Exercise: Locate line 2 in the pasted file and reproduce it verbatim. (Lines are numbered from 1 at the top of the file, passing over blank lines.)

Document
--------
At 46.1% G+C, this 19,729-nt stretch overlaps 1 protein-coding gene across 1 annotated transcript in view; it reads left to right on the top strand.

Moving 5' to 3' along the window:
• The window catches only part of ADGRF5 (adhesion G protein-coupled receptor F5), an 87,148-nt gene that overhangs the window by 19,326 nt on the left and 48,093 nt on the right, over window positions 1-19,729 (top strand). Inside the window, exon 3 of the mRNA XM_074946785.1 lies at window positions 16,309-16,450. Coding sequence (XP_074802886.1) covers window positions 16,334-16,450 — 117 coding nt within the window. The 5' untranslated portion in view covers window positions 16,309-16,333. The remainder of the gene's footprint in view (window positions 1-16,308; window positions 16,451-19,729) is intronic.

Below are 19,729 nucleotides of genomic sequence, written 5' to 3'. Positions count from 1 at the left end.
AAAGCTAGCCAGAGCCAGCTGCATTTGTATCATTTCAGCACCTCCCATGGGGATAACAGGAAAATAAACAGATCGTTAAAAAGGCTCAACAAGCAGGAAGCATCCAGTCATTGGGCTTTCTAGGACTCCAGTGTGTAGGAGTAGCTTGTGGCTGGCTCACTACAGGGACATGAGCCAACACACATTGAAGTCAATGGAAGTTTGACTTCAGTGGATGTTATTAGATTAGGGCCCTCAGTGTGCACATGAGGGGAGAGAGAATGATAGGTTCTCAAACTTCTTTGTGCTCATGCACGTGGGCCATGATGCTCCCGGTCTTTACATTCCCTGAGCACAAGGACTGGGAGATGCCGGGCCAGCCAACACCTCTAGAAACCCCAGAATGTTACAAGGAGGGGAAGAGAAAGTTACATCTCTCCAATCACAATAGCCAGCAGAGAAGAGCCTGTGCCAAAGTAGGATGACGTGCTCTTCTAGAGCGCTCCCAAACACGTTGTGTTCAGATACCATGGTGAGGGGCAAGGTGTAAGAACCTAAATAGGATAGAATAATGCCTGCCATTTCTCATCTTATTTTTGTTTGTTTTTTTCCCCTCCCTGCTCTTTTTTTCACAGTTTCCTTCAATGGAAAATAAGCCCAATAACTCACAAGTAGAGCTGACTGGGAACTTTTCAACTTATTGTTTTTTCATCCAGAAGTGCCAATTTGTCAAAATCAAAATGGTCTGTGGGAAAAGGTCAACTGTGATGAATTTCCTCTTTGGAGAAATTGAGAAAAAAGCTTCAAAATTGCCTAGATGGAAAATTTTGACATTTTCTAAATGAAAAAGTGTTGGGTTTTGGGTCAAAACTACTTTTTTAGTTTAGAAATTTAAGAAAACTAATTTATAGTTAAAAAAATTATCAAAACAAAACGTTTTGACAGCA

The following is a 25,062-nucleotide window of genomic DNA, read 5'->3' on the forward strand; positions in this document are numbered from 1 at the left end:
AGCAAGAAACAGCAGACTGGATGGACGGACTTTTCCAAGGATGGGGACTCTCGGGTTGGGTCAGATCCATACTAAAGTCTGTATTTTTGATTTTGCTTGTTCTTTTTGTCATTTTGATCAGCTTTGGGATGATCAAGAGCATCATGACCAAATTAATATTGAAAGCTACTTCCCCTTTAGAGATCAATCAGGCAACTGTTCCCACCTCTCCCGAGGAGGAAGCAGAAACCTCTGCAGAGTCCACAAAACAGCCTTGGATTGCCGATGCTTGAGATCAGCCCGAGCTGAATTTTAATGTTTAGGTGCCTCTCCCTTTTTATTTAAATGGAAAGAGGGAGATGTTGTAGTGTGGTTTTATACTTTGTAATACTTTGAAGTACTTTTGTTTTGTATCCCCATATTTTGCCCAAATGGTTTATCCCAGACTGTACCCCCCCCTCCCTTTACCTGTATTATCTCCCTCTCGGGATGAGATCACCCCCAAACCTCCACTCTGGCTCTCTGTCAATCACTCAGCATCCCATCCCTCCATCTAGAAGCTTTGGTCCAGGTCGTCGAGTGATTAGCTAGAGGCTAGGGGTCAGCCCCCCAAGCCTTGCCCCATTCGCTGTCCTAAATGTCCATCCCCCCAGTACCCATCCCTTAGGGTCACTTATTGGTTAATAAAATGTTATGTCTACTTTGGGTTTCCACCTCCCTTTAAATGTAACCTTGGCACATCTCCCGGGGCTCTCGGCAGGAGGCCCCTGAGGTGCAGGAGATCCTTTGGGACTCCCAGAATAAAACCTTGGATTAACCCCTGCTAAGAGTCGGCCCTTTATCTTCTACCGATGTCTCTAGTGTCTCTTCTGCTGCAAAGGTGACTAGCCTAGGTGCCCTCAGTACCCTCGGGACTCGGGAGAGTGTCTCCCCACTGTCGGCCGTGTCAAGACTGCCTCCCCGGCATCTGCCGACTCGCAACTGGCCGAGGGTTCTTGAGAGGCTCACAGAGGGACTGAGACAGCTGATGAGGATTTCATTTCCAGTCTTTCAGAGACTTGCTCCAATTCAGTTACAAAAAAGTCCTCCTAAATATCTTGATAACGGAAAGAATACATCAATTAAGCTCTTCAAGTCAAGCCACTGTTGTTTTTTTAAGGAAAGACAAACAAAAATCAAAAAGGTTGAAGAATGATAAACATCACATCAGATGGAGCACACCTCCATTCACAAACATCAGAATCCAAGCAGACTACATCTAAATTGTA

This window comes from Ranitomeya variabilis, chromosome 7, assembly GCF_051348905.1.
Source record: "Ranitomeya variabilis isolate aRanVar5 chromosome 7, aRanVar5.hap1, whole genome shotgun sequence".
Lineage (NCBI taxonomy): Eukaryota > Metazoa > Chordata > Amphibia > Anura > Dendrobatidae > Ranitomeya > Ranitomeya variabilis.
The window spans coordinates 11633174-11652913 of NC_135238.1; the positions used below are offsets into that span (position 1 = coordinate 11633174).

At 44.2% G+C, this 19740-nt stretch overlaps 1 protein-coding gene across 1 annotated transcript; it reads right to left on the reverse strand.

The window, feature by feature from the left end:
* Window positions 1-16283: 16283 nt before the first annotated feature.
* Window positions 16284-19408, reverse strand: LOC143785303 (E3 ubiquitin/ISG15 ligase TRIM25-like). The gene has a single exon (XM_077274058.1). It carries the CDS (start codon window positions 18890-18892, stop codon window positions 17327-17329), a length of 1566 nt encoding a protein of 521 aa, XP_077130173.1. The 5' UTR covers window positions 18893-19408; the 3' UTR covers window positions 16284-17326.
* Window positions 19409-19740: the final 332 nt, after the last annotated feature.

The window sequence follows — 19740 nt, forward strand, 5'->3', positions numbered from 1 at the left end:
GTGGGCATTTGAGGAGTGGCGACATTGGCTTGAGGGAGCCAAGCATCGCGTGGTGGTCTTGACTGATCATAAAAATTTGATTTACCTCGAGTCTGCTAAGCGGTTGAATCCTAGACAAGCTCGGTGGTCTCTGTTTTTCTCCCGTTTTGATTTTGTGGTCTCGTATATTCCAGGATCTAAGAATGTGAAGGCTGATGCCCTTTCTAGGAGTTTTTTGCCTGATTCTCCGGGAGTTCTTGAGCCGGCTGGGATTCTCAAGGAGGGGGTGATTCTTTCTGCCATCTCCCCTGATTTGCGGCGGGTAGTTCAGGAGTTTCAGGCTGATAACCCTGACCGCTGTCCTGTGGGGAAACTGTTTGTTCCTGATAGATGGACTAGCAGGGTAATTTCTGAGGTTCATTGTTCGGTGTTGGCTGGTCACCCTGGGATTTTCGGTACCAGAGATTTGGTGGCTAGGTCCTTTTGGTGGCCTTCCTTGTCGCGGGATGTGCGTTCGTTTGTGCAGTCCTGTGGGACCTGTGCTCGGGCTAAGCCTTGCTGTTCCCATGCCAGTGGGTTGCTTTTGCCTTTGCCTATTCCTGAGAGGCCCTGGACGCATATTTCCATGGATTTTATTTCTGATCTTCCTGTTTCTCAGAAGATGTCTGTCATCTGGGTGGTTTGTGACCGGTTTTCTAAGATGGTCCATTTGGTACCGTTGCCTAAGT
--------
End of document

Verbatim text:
Moving 5' to 3' along the window: